Inside Plasma

It takes two to Tango

Photo of two people dancing

Partnerships between universities and businesses are nothing new, but these partnerships have become especially relevant in today’s economic environment. Businesses face growing economic pressure and global competition, the problems to solve are becoming increasingly complex, often requiring interdisciplinary approaches. It is crucial for commercial organisations to continuously innovate products, processes, and services in order to provide unique solutions for their customers.

  • Industrial partners offer university researchers access to resources, and funding. The collaboration also gives the academic partner the opportunity to test the practical applications of their research on real-world problems and so inform future research.
  • Academic partners bring in-depth expertise and research data to the table. The industrial partner gains access to cutting-edge expertise and techniques that they don’t have in-house, enabling the development of new approaches.
  • Both partners benefit from the development opportunities for their teams to learn new skills in research and commercial understanding.

Such partnerships can be mutually beneficial, with outcomes leading to powerful solutions to the challenges faced in our complex and rapidly-changing world. Or they can be a painful, and costly, reminder that working with people, who may well think and work in a different way, isn’t easy!

I spend a not inconsiderable part of my working week supporting and facilitating collaborative partnerships for Oxford Instruments, Plasma Technology. As part of this I read an article on the subject some time ago which made the case for industry-academic collaborations being akin to partners skilled in different dances trying to reach a compromise between waltz and salsa. Rhythms, pace, and expected outcomes can be frustratingly at odds, as university researchers prioritise education and research and corporate scientists pursue products and profits. This analogy stuck in my mind not least because my wife and I have been dancing socially for the last 10 years. Think “Strictly Come  Dancing” / “Dancing with the Stars” / “Mira quién baila” / “Let’s Dance” …..  without the sequins, Lycra or celebrities (or judges) but apart from that it’s exactly the same.

Historically I would agree with the article, however over the last 10 years I have seen a marked change, more in collaborations than in our dancing. To keep with the dance analogy, the waltz has become the quickstep and the salsa has become the jive. The partners are not quite in step, but the gaps in rhythms, pace, and expected outcomes have diminished, everyone involved is more likely to leave the floor still talking to each other having gained from the experience most of what they had hoped for.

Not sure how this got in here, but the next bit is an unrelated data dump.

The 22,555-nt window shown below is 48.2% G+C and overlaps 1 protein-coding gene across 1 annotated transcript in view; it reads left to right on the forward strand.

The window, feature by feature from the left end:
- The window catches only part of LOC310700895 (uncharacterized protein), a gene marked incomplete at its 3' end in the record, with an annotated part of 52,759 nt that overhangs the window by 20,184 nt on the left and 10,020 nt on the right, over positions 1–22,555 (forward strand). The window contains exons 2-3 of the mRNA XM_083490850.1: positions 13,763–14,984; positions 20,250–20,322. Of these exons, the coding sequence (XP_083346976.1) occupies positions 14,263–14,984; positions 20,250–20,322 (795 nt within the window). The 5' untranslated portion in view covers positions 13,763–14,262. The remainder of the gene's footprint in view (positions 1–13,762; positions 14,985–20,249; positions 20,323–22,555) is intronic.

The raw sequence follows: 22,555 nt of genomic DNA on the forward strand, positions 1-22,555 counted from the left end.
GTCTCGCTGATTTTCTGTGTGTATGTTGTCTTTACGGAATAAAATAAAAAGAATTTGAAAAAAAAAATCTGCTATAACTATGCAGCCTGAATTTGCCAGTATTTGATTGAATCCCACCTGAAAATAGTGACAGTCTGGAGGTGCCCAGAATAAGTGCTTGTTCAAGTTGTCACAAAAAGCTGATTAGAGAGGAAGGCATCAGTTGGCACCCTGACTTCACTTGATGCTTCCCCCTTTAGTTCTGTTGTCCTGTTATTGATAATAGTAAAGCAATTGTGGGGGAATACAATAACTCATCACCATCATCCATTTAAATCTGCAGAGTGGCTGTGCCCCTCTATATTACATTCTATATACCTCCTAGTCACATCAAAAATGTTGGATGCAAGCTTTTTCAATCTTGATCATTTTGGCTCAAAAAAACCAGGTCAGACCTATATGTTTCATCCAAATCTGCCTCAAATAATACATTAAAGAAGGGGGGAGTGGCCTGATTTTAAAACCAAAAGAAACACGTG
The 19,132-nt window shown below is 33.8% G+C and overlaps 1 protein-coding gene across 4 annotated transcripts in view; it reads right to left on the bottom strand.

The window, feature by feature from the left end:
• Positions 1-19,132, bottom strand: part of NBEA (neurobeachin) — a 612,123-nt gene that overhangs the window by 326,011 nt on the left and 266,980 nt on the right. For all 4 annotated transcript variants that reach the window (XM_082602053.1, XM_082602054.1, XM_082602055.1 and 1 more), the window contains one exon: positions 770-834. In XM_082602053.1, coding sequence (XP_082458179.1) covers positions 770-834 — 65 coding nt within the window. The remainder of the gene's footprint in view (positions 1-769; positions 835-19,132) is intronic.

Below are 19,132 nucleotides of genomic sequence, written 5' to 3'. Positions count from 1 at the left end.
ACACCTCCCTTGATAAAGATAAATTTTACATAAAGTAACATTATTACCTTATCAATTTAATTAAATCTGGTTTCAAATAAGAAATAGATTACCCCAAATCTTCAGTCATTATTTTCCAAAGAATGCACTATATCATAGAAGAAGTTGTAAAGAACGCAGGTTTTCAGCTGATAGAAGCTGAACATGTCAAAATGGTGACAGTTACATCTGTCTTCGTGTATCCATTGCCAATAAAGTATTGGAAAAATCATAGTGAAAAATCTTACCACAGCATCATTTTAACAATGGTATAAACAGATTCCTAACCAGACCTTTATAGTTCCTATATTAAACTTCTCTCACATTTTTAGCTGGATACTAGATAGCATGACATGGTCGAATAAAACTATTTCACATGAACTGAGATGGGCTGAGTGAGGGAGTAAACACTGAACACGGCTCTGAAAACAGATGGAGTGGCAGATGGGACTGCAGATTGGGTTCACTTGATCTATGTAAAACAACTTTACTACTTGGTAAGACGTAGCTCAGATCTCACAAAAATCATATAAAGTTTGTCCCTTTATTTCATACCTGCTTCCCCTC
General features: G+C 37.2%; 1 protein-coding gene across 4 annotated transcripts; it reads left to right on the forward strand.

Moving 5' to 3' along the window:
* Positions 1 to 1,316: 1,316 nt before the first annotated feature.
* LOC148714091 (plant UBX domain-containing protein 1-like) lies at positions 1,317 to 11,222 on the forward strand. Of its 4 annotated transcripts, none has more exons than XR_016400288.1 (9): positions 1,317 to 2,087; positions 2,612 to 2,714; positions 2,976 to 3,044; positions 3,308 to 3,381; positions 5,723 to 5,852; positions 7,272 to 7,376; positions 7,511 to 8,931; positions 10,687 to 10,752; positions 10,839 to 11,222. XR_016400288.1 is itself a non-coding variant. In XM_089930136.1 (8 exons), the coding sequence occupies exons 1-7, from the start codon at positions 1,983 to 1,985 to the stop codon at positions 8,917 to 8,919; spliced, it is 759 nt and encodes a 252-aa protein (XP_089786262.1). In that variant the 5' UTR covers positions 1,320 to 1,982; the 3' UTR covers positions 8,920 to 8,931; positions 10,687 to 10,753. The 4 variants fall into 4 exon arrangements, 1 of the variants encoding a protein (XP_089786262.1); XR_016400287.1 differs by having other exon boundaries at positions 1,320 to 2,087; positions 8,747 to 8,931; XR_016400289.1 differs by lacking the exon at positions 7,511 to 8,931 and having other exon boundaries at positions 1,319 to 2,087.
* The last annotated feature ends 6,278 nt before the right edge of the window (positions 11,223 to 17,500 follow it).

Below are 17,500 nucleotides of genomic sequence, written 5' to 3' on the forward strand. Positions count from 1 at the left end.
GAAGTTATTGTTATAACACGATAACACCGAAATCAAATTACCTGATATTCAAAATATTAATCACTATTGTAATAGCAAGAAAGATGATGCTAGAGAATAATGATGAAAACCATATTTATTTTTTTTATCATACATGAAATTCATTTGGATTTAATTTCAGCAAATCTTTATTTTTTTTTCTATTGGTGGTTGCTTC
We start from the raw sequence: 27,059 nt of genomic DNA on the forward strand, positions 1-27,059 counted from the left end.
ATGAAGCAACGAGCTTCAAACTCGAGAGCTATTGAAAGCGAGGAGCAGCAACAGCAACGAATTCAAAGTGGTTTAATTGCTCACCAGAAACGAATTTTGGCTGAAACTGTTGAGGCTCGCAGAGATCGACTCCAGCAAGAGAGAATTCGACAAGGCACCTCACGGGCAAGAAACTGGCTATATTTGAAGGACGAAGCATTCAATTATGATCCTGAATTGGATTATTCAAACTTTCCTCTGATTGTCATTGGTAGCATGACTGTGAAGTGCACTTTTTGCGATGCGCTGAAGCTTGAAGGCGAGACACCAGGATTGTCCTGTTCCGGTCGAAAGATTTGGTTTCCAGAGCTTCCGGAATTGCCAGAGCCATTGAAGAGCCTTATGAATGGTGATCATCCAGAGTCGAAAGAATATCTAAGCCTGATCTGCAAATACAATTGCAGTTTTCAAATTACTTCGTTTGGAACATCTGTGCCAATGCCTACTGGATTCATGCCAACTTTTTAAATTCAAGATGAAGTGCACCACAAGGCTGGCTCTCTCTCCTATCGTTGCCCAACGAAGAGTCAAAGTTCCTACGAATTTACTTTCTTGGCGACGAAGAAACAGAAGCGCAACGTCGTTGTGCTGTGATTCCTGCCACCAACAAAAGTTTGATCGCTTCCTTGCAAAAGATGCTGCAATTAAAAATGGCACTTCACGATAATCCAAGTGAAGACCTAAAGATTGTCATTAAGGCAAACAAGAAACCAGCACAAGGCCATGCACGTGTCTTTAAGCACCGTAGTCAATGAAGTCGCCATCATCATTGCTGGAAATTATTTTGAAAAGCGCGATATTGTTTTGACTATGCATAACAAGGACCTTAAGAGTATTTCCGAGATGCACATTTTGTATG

Success in any given collaboration depends on finding common goals and negotiating plans that give both parties what they are looking for. If it’s my wife and I dancing, that can be as simple as still being on speaking terms when the music stops. For industrial – university collaborations it’s more likely to be results which pay off financially and intellectually for all parties.

It also struck me that there are other analogies to be drawn between the world of Ballroom & Latin and collaborative partnerships:

  • Both take commitment (time and financial), effort, application, and an ability to learn from ones mistakes.
  • Both require clear leadership, communication (as much non-verbal as verbal) and a shared understanding of each other’s needs, skills and capabilities.

The more you dance, the better you get at it, and the more you understand how to dance well with any given partner. If you continually dance with the same partner (politically and financially safest if this is your partner) you make even greater improvements. The majority of Industrial – Academic collaborations have tended to be one offs, created by a mutual interest which fades at the conclusion of the given project. The best results we have seen have come from those collaborations which have evolved into long term partnerships, where mutual trust and understanding has been built up over time.

With a shared vision, mutual understanding based on a foundation of mutual trust, and a joint willingness to invest in the partnership, a long-term collaboration can reap great results by building a body of work over time. Some of our collaborations include: Glasgow Uni, TU/e, ITRI and Cornell Uni.

Slow Foxtrot anyone?

Author: Frazer Anderson, Strategic Marketing and Business Development Director

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One Commnet on “It takes two to Tango

  1. A fascinating insight Frazer. Success in these kind of asymmetric partnerships is as much about trust and communications as the more usual levers of project management. I particularly liked your articulation of the cultures of the private sector and academia. It seems obvious but everyone enters into partnerships thinking the other partners see the world in exactly the same way. Surfacing the differences early on will go a long way to prevent things stalling. Thanks, Adrian

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